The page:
Circuit Court Ruling Affirms Detainers Not Mandatory

3865744682_6f71a43af3_zAs communities continue to debate the harmful impact of large scale immigration enforcement programs such as Secure Communities, the 287(g) Program and the Criminal Alien Program, much of the discussion has centered on the use of “detainers.” –  Detainers are requests from Immigration and Customs Enforcement (ICE) to state and local jailers and officials asking them to hold potentially deportable individuals in state and local jails even though they are otherwise eligible for release from criminal custody. After identifying individuals through a program such as Secure Communities, ICE uses detainers to prevent their release for up to 48 hours until it can take them into custody. For detainers to work, state and local officials have to honor ICE’s request to hold individuals in their jails.

Incarcerated individuals have brought a range of lawsuits challenging the use of detainers, but no court of appeals, until now, has stated unequivocally that states and localities are not required to comply with ICE detainer requests. Earlier this month, the Third Circuit was the first, ruling in favor of Ernesto Galarza, a United States citizen who challenged his detention in Pennsylvania’s Lehigh County Prison. Mr. Galarza argued that Lehigh County violated his constitutional rights by holding him pursuant to a detainer without probable cause that he had violated immigration laws. Lehigh County defended against these charges by claiming it had no choice but to comply with ICE’s detainer request.

The Third Circuit strongly disagreed with Lehigh County. Finding that states and localities had no obligation to comply with detainer requests, the court pointed out that Congress did not authorize ICE to order state or local officials to detain individuals pursuant to detainers and that ICE has consistently stated that detainers are merely requests, not orders. The court also highlighted the constitutional problems that would arise if the requests were deemed mandatory. Specifically, the Tenth Amendment’s “anti-commandeering principle” prohibits the federal government from requiring state and local officials to detain an individual on behalf of the federal government.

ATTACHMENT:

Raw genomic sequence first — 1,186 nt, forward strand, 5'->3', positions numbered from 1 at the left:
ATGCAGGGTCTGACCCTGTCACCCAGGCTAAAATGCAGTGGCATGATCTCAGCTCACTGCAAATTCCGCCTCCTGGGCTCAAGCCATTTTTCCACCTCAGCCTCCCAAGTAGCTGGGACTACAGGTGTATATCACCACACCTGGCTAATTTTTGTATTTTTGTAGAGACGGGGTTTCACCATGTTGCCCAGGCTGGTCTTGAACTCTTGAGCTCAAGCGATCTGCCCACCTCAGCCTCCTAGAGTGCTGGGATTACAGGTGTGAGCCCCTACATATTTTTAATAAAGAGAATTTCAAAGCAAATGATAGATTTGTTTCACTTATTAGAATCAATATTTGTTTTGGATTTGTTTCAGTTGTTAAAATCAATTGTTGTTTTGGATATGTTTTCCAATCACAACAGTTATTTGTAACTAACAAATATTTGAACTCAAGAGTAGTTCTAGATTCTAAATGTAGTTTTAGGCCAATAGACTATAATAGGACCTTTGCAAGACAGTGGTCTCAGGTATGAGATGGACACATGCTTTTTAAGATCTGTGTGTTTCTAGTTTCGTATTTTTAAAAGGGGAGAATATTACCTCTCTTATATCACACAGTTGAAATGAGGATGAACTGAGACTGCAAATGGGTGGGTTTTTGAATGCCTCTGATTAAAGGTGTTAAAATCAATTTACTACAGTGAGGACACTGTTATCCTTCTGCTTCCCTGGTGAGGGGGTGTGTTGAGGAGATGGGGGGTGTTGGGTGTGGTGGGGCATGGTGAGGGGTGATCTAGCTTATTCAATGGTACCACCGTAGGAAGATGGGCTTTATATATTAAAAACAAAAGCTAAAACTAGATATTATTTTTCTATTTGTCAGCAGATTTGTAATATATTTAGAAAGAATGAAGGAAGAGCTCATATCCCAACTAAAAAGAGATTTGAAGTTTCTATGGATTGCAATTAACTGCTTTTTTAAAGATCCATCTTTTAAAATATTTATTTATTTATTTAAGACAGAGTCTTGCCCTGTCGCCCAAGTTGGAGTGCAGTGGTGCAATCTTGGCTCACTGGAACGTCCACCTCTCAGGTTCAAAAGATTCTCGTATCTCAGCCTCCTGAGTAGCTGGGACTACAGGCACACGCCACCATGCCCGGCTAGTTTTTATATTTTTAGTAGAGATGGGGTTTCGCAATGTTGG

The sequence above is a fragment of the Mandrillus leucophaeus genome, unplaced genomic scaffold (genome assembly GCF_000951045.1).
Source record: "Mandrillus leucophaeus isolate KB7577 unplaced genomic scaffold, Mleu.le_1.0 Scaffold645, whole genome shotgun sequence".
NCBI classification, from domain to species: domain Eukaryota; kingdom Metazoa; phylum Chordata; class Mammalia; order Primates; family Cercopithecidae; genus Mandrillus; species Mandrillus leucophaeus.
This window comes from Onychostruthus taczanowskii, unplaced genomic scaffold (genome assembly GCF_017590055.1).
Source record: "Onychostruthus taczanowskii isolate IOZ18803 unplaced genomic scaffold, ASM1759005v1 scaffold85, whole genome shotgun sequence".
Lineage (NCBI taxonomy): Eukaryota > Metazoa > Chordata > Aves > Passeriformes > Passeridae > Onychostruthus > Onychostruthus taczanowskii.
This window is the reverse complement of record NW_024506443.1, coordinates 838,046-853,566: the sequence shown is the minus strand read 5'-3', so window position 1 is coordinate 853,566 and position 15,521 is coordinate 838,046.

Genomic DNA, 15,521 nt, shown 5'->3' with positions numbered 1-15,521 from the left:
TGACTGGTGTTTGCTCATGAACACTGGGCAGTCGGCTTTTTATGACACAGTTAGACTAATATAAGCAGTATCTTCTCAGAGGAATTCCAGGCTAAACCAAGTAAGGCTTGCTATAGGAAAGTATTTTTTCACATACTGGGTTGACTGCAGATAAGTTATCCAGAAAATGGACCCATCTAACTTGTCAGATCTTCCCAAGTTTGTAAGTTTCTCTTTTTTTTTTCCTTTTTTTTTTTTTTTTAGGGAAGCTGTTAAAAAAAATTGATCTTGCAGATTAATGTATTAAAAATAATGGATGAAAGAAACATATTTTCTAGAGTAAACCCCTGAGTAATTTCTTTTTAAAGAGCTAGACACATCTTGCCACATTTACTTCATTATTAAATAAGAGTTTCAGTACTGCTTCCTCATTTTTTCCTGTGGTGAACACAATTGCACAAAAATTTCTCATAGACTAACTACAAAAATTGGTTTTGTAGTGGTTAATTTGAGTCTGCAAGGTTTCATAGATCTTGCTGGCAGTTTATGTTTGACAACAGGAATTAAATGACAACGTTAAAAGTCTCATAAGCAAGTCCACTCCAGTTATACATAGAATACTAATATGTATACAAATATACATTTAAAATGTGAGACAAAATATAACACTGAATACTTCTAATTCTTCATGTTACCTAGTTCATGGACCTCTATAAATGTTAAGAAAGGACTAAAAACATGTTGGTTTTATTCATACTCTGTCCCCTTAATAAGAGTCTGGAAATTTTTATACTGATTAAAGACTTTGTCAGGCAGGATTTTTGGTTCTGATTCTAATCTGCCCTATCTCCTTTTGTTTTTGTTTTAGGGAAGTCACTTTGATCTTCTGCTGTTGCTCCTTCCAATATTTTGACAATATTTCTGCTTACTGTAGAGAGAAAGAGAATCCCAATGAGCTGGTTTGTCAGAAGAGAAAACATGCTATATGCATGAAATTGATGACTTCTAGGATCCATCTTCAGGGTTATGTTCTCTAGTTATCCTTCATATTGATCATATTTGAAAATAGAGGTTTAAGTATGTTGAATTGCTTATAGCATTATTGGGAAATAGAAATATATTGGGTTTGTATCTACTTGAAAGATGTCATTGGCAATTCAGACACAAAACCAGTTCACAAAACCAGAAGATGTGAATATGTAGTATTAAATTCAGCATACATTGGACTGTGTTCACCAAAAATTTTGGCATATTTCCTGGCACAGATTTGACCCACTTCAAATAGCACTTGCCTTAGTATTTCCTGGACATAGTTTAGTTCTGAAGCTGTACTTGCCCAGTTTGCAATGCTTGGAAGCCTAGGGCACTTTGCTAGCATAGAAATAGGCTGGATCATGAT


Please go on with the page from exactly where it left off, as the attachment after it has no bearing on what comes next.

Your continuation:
Although the court’s decision helps clarify the non-binding nature of detainer requests, many local governments, states and the District of Columbia already have decided to limit compliance with detainers, only permitting detention of an individual when the person has been convicted of or charged with a serious crime. These policies recognize what is wrong with ICE’s large scale enforcement programs in jails and prisons in the United States, namely that the majority of those individuals caught in ICE’s enforcement net and held on detainers have committed minor crimes or no crimes at all. States and localities are rightfully refusing to expend resources to continue to detain these individuals on behalf of ICE. These local governments understand that limiting the use of detainers, the linchpin of many ICE enforcement programs, ensures greater trust between law enforcement and immigrant communities. It is this trust, not large scale enforcement programs, that truly improves public safety.

Photo by Simon Allardice.

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